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36 posts
How much code documentation is a symptom of bad coding (i.e. poor method or variables names, poor class or package structure, missing logging, etc)?  

What are the cost vs. benefits of creating interfaces and how should they be balanced? I am only considering cases where interfaces are optional and aren

Is it more secure to allow the browser to save a website password or prohibit the browser from saving the password?
    Benefits of allow the browser to save the password:
  1. Spoof websites are more easily detected because the username and password don't show up (this may be a mute point if the username is saved but not the password).
  2. Keyloggers won't pick up the password if you don't type it. (Thanks to Thrawn)
  3. People will be less likely to keep the password in an obvious place (i.e. sticky note)
    Benefits of prohibiting the browser from saving the password:
  1. Stops someone with access to your computer from accessing the passwords (the level of access needed can vary based on how the passwords are stored).
What should be in a source control commit message for a single file add?
  1. Reason: The reason for the file should be in a comment in a file so it would be a duplicate to also include in the commit message.
  2. File add: Already part of the commit
  3. Issue identifier
Could java.util.concurrent.lock.Lock use a static list of all threads that have locks and ThreadLocal locks lists to know about all in use locks and then check for incorrect order when lock() is called. Consider: In lock: Check the ThreadLocal list and if there are no other locks then proceed. Else if there are other locks then look through other threads to determine if any have any of the same locks in a different order. Add current lock to ThreadLocal list. In unlock: Remove current lock from ThreadLocal list.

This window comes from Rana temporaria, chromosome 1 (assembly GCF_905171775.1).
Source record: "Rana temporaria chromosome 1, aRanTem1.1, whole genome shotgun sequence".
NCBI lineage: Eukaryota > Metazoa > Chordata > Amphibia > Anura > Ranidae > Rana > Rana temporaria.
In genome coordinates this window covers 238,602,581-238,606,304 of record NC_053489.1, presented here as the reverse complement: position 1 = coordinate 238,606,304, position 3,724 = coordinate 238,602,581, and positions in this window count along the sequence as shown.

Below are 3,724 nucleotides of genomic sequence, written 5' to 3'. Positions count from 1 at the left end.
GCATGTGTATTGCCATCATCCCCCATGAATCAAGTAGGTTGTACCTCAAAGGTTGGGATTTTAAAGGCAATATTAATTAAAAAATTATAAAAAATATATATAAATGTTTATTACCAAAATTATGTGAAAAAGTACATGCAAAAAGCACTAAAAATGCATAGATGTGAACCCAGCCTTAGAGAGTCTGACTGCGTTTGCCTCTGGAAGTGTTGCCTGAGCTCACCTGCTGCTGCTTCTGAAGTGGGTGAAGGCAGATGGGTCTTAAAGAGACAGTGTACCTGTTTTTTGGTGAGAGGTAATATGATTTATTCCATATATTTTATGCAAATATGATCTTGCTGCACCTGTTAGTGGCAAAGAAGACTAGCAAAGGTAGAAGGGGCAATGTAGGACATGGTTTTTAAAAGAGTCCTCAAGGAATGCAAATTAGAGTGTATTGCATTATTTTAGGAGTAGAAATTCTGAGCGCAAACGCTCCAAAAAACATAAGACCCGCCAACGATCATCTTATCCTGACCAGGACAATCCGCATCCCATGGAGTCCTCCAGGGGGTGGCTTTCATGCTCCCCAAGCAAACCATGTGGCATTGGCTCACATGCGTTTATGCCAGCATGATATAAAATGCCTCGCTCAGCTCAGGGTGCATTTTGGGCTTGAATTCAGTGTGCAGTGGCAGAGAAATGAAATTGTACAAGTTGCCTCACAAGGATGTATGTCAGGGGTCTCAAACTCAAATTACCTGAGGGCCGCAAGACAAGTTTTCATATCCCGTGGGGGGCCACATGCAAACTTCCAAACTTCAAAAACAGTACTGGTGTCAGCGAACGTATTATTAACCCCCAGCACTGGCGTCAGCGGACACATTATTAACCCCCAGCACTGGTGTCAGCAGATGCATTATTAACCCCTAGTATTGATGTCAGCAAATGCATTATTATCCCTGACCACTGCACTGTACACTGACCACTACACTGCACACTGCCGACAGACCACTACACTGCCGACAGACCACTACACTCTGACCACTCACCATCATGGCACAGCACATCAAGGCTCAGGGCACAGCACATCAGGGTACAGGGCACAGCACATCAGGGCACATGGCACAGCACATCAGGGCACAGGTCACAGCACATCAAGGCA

Do a "requirements document" and "design document" use an outdated format? Is one monolithic document the right way to handle that information? Are there better ways to handle that information?

Consider this idea:

  • Keep requirements/design info in a tree structure.
  • Support viewing the whole tree to a specific depth so that people can ignore undesired detail.
  • Allow ownership to be set by branch.

Are there products/techniques currently available that handle this better?

When interviewing candidates (only 3-4 interviews) I would ask them the following question: What kind of programming work do you like best? They always gave then same basic answer: Creating new software. Since that isn't the answer that I would give I asked my co-workers and between 4 of us we had 3 different answers: 
  1. Creating something new
  2. Debugging problems
  3. Improving (adding features, improving performance, etc).
Would you give one of those answers? Do you have a different answer?  
I had a URL that I wanted to POST with JavaScript so a made a 
        <form name="doForm" action="" method="post">
and used JavaScript to set action and callsubmit. But Tomcat showed the request as a GET (I.E. 7 is my browser). I found that adding a dummy form input fixed the problem: 
        <form name="doForm" action="" method="post">
            <input type="hidden" name="blah" value="blah"/><!-- need at least 1 input or the form uses method="get" even when "post" is specified. -->